Foundation for a Smoke-Free World: Insights about the COVID Pandemic Using Public Data [Krumholz (PI): 06/01/2020–11/30/2020]. This project is building a platform that collects online chatter relating to COVID-19, integrates this unstructured data for trends analysis, and monitors early warning signals of COVID-19 outbreaks in the population.
Agency for Healthcare Research and Quality: Yale-CORE Career Development Program in Patient-Centered Outcomes Research [Krumholz (PI): 08/01/14–07/31/19]. This K12 training program developed scientists with the skills to become independent PCOR investigators and generate practical knowledge poised for application.
The Commonwealth Fund: Evaluating the STAAR Collaborative’s Impact on Hospitals’ Care Transition Practices and Ability to Reduce Readmissions [Krumholz/Curry/Bradley (Co-PIs): 01/01/13–06/30/15]. This project identified changes in the use of recommended practices for reducing readmissions; assessed the impact of hospital practices on readmission rates; and explored how STAAR may have led to changes in care transition practices and readmission rates.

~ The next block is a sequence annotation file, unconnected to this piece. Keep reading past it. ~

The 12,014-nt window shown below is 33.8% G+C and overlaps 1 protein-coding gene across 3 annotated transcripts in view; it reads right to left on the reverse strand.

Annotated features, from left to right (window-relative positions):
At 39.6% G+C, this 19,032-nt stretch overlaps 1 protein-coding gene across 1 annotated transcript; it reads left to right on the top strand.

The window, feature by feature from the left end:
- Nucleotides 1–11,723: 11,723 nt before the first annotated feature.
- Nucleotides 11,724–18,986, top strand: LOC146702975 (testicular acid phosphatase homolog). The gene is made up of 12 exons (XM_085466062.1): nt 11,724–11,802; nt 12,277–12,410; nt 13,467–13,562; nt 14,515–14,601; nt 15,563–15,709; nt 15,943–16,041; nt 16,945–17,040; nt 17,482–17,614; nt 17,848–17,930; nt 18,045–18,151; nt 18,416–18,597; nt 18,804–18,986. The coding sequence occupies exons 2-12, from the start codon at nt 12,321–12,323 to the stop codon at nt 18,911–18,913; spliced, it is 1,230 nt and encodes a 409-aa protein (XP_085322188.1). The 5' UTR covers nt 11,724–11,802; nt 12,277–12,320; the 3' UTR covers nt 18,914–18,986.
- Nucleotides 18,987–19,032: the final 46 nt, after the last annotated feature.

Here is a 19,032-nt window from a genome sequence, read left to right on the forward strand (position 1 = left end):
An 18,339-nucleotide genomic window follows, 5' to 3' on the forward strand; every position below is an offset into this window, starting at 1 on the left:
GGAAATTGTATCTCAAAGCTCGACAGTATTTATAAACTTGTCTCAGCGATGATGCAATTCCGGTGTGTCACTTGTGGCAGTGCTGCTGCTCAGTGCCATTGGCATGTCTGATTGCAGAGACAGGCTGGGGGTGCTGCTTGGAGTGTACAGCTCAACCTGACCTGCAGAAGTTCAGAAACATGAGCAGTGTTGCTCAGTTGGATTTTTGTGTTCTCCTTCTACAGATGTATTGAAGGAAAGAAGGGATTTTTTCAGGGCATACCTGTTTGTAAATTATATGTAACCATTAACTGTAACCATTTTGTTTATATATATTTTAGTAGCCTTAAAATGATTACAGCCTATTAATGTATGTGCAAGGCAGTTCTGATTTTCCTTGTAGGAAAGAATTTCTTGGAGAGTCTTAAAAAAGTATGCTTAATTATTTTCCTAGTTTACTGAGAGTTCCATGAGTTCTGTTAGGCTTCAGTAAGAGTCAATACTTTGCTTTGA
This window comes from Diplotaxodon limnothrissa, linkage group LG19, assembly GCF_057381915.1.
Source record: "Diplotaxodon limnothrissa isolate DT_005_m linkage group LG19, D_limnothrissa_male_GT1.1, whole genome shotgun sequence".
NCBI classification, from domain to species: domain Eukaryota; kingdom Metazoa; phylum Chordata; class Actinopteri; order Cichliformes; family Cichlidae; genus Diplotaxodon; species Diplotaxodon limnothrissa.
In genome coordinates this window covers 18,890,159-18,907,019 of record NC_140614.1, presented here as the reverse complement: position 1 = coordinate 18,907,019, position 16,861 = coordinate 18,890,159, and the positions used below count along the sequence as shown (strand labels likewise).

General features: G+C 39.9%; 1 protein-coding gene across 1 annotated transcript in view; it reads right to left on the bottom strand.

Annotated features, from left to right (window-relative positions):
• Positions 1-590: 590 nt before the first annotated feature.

United States Food and Drug Administration: Optimizing Medical Device Post-Market Surveillance for Public Value [Krumholz (PI): 09/30/12–09/29/17]. This project engaged experts in device safety and effectiveness surveillance, industry, academics, government, clinicians, and patients to develop critical methods to monitor medical devices as well as the policies that define roles/responsibilities of expert parties engaged in the device surveillance ecosystem.